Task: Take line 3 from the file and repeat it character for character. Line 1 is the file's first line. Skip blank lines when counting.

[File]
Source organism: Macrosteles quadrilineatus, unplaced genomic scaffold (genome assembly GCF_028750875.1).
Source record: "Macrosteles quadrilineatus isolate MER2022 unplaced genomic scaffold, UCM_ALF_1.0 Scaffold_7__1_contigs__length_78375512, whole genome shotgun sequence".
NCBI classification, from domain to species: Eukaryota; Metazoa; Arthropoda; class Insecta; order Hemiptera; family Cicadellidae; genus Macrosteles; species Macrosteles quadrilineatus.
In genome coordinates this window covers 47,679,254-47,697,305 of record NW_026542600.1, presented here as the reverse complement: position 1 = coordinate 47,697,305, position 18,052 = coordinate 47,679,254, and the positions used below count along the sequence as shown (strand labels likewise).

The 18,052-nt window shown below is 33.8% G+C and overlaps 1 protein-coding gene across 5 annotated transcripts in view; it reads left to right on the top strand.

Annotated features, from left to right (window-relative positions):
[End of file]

NCBI classification, from domain to species: Eukaryota; Metazoa; Arthropoda; class Insecta; order Hemiptera; family Cicadellidae; genus Macrosteles; species Macrosteles quadrilineatus.